Beginning Thanksgiving night, PBS will air Listening Is an Act of Love, a new TV special (the first in cartoon form!) from StoryCorps, an organization that asks “everyday people to share their conversations with family and friends”. The animation was done by the Rauch Brothers, Mike and Tim (designer on The Wonder Pets!, a favorite of my niece).
The half-hour animated show presents six oral histories demonstrating the “transformative power of listening” as part of POV (Point of View), the documentary series. Two of them, “Miss Devine” and “No More Questions!”, have already aired, so you can watch them on the website. Check local listings for specific times where Listening Is an Act of Love will be airing in your area.
StoryCorps also has created the “holiday” the National Day of Listening, taking place on the Friday after Thanksgiving, to “encourage people to take the time to record conversations with loved ones”. Here are the descriptions of the six Listening Is an Act of Love segments:
“Making It”: Noe Rueda grew up poor on Chicago’s West Side. At the young age of 8, he already relied on his entrepreneurial talents to help his mom and three siblings make ends meet; even $20 would make his mother cry with gratitude. Noe tells his high school teacher Alex Fernandez about his childhood, and Alex shares his dreams for Noe’s future.
“Marking the Distance”: When Gweneviere Mann, a San Francisco native living in New York, lost her short-term memory following surgery to remove a brain tumor, she was forced to navigate life in a new way. But she wasn’t alone. With the support of her boyfriend, Yasir Salem, she found she could tackle the challenges her condition threw her way—and a few more.
“The Road Home”: Eddie Lanier ignored his father’s warning about the family’s disposition to alcoholism and struggled for over 40 years, until his 28th stint in rehab finally led to sobriety. Homeless and hungry, he roamed the streets of his native Chapel Hill, NC, and found a friend in David Wright, a passerby whose frequent donations stood out. The two friends discuss Eddie’s remarkable journey.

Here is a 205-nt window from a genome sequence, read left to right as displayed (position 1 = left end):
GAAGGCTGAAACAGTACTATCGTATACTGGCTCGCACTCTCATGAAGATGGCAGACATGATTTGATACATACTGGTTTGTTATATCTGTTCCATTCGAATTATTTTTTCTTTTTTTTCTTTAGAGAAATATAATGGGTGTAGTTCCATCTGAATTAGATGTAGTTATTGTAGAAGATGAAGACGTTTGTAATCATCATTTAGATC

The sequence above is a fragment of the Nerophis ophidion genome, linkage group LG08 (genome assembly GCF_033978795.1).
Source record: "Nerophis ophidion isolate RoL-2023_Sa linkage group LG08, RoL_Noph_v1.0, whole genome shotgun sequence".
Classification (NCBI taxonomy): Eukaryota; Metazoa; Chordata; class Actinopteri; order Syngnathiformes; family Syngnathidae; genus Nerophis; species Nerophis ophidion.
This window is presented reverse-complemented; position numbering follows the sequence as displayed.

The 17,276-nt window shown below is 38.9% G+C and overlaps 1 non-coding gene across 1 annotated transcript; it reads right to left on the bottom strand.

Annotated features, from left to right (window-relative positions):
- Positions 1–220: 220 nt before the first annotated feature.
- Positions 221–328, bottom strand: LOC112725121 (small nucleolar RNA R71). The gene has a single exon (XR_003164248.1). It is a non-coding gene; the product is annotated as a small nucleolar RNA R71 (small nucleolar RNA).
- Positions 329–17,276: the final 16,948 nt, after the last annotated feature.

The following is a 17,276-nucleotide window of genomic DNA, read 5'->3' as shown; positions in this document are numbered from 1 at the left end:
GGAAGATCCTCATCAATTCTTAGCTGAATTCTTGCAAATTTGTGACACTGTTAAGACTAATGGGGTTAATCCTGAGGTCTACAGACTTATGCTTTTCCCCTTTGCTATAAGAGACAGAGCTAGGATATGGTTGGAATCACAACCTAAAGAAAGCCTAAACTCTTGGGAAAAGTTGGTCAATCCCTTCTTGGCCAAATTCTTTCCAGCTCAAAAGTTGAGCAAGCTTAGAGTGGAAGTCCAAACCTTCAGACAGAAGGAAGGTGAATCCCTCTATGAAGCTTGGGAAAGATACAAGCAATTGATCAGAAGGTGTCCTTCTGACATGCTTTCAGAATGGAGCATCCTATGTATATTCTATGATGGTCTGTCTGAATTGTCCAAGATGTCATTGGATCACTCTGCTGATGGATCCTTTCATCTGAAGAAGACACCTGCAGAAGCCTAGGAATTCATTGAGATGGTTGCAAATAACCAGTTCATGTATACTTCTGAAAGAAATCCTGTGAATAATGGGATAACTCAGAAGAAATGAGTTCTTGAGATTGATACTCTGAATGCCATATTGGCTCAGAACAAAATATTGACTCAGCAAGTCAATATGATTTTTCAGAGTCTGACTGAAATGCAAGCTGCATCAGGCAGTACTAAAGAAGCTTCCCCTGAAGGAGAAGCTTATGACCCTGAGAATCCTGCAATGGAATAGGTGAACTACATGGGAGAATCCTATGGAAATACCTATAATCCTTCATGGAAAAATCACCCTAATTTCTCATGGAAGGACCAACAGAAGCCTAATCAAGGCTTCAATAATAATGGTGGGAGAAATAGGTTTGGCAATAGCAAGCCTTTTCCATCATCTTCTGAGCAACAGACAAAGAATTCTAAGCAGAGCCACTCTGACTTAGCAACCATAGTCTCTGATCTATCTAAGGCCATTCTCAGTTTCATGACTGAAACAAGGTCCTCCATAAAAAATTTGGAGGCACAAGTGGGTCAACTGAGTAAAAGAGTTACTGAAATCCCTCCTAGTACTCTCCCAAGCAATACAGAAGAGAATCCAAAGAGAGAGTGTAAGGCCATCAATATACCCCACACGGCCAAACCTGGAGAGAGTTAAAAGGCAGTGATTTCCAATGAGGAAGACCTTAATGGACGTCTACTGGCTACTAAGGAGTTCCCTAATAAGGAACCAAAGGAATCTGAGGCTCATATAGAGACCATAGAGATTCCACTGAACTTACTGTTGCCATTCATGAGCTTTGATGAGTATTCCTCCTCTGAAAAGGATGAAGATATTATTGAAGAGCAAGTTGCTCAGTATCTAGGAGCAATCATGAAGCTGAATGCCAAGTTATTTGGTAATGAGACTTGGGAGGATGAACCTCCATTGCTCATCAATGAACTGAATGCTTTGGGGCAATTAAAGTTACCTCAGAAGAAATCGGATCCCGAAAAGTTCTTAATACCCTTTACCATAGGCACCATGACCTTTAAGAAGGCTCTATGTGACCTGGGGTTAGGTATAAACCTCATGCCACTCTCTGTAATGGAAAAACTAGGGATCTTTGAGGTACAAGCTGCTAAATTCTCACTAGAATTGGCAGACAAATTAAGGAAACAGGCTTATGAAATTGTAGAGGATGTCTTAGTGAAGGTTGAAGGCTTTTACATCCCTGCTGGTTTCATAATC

“Me & You”: In New York, 73-year-old Jackie Miller talks to her adopted son, Scott, revealing something about her early life that puts his adoption in a new and dramatic light. As they express their profound love for one another, Scott touchingly recalls how he came out to her and expresses his trepidation about the future.
“Miss Devine”: In Bradenton, Florida, cousins James Ransom and Cherie Johnson hilariously recall their fearsome Sunday school teacher, Miss Lizzie Devine, the only woman who scared them more than their grandmother. There was no earthly excuse to miss Sunday school, even if it meant arriving in your pajamas and tennis shoes.
“No More Questions!”: Kay Wang was a strong-willed grandmother who was reluctantly taken to a StoryCorps booth in San Francisco by her son Cheng and granddaughter Chen. Though Kay resisted, she still had stories to tell — from disobeying her mother and rebuffing suitors in China to her adventures as a Bloomingdale’s store detective. Kay passed away just weeks later.
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